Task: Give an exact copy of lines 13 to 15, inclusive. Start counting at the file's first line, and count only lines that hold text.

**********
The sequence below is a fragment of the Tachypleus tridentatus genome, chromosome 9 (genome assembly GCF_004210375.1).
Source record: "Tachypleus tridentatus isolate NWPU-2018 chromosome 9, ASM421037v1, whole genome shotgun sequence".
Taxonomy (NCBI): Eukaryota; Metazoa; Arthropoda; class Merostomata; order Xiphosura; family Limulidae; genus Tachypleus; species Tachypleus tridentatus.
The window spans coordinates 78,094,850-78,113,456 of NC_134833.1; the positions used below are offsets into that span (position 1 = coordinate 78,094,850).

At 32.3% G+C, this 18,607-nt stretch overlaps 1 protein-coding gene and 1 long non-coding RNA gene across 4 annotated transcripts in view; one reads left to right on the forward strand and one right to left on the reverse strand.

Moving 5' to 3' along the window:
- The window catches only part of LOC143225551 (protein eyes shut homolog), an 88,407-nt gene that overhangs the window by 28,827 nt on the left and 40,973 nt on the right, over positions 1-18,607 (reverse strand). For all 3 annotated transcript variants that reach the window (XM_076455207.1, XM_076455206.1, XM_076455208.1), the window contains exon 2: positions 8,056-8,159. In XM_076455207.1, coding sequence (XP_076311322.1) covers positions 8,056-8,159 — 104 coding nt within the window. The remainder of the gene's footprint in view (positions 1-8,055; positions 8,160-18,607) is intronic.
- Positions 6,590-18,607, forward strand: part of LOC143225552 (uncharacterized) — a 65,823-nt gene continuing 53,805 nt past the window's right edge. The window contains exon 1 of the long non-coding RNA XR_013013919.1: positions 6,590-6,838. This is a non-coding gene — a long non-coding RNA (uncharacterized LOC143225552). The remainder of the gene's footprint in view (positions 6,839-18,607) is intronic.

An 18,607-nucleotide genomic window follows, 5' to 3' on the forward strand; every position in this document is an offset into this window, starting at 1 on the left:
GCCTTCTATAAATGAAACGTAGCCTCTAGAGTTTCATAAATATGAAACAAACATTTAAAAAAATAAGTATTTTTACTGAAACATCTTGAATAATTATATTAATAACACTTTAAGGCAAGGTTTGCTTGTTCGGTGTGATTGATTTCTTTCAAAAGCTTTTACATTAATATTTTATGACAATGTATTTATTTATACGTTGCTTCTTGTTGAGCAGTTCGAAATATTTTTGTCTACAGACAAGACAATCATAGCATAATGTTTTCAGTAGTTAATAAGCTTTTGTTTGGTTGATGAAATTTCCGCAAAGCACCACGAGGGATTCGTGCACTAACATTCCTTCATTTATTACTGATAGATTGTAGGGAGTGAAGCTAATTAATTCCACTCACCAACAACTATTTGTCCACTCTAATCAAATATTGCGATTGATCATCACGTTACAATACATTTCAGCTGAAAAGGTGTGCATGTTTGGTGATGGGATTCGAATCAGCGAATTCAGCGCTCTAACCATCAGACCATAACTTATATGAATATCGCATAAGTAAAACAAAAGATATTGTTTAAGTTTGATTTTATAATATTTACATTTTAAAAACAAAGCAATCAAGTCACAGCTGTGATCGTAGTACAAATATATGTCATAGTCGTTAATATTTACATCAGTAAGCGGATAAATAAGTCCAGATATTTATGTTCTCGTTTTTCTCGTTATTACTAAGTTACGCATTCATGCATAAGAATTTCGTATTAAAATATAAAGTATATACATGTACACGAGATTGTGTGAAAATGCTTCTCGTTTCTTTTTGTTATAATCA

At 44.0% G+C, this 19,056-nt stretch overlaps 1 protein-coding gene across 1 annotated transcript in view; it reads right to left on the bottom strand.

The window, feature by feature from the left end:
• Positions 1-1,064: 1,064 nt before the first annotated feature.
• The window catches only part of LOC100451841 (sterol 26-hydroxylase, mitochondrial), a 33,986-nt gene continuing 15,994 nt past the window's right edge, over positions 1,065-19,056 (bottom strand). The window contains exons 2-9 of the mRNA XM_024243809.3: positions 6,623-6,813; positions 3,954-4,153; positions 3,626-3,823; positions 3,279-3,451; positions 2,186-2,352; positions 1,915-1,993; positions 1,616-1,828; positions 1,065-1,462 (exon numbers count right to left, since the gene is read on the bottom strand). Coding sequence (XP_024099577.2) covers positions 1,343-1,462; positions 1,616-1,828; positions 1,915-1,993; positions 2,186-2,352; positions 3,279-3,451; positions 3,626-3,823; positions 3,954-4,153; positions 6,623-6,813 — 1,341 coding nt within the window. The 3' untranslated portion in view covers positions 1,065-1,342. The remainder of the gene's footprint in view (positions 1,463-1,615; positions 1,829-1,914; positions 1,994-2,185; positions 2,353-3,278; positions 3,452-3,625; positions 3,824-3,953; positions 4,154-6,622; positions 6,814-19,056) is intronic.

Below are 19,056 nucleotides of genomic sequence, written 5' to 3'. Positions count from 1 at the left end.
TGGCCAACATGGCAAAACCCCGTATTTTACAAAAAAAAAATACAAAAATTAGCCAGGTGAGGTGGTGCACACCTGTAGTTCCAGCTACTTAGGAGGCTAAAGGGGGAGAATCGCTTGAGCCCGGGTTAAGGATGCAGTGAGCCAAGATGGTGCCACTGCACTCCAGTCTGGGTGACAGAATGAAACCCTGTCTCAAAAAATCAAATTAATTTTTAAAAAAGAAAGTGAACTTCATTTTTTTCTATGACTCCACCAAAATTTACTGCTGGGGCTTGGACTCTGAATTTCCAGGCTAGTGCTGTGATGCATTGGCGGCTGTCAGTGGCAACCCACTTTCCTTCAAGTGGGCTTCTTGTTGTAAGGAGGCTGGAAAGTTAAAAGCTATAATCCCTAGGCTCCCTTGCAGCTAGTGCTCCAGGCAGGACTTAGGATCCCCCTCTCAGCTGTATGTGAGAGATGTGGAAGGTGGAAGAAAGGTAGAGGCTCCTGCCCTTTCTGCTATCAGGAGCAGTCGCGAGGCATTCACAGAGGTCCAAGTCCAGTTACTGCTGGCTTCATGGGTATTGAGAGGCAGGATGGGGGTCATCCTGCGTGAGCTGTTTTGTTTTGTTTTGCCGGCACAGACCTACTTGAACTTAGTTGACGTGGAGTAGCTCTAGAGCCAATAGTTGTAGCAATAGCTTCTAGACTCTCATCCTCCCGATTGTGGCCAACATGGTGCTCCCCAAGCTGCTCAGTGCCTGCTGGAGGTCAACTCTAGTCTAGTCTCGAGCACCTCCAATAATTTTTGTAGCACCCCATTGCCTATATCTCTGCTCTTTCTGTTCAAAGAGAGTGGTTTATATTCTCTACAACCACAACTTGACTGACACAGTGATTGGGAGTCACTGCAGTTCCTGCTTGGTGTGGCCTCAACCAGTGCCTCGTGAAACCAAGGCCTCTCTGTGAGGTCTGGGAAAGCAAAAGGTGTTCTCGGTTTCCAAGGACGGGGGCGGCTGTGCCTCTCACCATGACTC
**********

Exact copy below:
• Positions 1-1,064: 1,064 nt before the first annotated feature.
• The window catches only part of LOC100451841 (sterol 26-hydroxylase, mitochondrial), a 33,986-nt gene continuing 15,994 nt past the window's right edge, over positions 1,065-19,056 (bottom strand). The window contains exons 2-9 of the mRNA XM_024243809.3: positions 6,623-6,813; positions 3,954-4,153; positions 3,626-3,823; positions 3,279-3,451; positions 2,186-2,352; positions 1,915-1,993; positions 1,616-1,828; positions 1,065-1,462 (exon numbers count right to left, since the gene is read on the bottom strand). Coding sequence (XP_024099577.2) covers positions 1,343-1,462; positions 1,616-1,828; positions 1,915-1,993; positions 2,186-2,352; positions 3,279-3,451; positions 3,626-3,823; positions 3,954-4,153; positions 6,623-6,813 — 1,341 coding nt within the window. The 3' untranslated portion in view covers positions 1,065-1,342. The remainder of the gene's footprint in view (positions 1,463-1,615; positions 1,829-1,914; positions 1,994-2,185; positions 2,353-3,278; positions 3,452-3,625; positions 3,824-3,953; positions 4,154-6,622; positions 6,814-19,056) is intronic.

Below are 19,056 nucleotides of genomic sequence, written 5' to 3'. Positions count from 1 at the left end.